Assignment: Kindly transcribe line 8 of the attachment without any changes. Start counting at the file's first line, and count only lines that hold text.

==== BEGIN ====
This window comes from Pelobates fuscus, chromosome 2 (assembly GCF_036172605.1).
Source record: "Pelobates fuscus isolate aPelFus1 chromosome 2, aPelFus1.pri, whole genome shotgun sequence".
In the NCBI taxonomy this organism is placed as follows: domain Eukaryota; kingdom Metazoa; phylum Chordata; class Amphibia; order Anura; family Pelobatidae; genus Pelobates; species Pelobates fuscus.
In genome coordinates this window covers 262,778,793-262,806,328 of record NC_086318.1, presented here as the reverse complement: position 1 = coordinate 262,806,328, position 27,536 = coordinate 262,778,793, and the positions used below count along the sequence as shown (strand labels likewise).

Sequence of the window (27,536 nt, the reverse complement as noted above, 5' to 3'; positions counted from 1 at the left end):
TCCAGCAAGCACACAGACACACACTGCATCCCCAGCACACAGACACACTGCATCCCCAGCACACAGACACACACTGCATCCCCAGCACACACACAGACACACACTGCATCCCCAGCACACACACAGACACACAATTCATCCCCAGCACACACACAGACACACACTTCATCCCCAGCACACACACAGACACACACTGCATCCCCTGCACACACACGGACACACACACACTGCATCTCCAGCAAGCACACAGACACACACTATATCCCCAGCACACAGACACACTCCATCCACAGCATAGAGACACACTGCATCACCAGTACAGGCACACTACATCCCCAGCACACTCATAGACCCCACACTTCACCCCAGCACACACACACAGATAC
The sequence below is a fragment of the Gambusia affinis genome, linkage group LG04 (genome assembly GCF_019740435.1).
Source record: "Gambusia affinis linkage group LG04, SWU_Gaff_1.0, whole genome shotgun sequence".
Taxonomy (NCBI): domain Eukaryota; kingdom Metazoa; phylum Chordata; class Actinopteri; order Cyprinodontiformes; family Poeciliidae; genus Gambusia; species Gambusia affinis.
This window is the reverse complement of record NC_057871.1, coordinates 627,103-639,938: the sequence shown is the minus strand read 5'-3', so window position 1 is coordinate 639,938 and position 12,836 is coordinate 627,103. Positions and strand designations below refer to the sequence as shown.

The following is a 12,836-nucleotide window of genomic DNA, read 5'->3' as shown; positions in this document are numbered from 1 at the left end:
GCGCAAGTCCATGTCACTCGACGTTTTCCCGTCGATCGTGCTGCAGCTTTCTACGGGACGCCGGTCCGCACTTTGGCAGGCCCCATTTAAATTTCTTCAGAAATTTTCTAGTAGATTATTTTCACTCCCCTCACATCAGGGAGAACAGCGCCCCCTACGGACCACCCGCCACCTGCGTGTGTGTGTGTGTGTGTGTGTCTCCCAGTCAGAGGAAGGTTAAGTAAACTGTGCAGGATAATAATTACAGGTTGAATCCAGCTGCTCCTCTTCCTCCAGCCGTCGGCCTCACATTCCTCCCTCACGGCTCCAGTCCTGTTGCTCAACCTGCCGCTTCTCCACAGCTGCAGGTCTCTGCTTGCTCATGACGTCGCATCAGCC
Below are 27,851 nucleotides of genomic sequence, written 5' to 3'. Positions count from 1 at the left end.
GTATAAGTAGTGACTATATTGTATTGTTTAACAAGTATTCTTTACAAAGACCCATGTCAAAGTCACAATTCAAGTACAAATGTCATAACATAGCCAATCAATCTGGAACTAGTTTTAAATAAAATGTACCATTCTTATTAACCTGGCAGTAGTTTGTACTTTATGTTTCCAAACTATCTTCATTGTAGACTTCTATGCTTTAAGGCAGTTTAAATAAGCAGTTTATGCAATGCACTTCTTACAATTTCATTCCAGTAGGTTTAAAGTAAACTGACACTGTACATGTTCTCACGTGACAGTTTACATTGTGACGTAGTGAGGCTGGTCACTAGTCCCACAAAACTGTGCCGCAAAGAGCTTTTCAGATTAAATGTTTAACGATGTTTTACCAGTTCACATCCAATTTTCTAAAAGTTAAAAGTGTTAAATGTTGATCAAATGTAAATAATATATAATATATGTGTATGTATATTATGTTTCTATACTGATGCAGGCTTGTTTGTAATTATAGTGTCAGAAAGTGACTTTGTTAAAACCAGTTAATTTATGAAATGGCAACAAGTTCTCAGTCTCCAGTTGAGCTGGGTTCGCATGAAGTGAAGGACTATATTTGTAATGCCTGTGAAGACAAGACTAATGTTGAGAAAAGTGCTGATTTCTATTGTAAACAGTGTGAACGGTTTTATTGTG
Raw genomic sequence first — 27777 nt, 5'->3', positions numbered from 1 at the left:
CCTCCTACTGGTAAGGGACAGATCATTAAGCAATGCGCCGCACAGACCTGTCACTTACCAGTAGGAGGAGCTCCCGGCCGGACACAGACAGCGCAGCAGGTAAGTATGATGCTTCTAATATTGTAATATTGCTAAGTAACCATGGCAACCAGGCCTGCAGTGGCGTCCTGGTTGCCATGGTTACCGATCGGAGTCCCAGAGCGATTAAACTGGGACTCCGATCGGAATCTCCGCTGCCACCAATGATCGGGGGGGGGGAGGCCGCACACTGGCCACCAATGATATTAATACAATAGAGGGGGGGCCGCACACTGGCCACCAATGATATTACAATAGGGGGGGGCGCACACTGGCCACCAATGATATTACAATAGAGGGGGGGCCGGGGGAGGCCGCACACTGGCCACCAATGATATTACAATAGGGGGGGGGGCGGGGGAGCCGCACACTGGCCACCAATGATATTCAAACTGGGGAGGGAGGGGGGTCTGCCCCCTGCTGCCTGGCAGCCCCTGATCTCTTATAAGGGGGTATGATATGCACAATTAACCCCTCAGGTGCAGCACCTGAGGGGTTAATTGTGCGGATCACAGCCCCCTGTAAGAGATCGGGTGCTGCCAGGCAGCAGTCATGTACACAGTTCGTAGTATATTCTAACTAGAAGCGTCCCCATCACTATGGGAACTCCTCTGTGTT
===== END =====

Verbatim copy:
Source record: "Gambusia affinis linkage group LG04, SWU_Gaff_1.0, whole genome shotgun sequence".